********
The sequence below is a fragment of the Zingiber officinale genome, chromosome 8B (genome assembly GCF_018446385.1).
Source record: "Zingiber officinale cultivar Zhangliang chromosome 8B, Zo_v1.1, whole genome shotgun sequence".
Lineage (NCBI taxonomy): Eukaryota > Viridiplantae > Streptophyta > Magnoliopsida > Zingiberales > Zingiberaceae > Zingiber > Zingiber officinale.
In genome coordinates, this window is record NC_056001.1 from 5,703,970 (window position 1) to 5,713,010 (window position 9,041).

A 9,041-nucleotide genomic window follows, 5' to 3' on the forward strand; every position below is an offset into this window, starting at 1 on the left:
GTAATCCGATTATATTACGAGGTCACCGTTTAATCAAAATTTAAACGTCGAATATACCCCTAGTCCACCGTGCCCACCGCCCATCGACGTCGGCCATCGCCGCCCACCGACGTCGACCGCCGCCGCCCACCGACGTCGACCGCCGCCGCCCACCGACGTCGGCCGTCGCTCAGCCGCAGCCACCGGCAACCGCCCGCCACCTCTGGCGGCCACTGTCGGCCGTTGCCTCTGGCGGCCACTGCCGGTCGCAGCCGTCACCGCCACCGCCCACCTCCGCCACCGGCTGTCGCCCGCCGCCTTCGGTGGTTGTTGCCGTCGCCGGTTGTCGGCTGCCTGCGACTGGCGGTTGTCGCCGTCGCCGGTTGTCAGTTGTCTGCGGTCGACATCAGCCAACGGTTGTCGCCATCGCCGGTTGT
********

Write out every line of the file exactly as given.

The sequence below is a fragment of the Zingiber officinale genome, chromosome 8B (genome assembly GCF_018446385.1).
Source record: "Zingiber officinale cultivar Zhangliang chromosome 8B, Zo_v1.1, whole genome shotgun sequence".
Lineage (NCBI taxonomy): Eukaryota > Viridiplantae > Streptophyta > Magnoliopsida > Zingiberales > Zingiberaceae > Zingiber > Zingiber officinale.
In genome coordinates, this window is record NC_056001.1 from 5,703,970 (window position 1) to 5,713,010 (window position 9,041).

A 9,041-nucleotide genomic window follows, 5' to 3' on the forward strand; every position below is an offset into this window, starting at 1 on the left:
GTAATCCGATTATATTACGAGGTCACCGTTTAATCAAAATTTAAACGTCGAATATACCCCTAGTCCACCGTGCCCACCGCCCATCGACGTCGGCCATCGCCGCCCACCGACGTCGACCGCCGCCGCCCACCGACGTCGACCGCCGCCGCCCACCGACGTCGGCCGTCGCTCAGCCGCAGCCACCGGCAACCGCCCGCCACCTCTGGCGGCCACTGTCGGCCGTTGCCTCTGGCGGCCACTGCCGGTCGCAGCCGTCACCGCCACCGCCCACCTCCGCCACCGGCTGTCGCCCGCCGCCTTCGGTGGTTGTTGCCGTCGCCGGTTGTCGGCTGCCTGCGACTGGCGGTTGTCGCCGTCGCCGGTTGTCAGTTGTCTGCGGTCGACATCAGCCAACGGTTGTCGCCATCGCCGGTTGT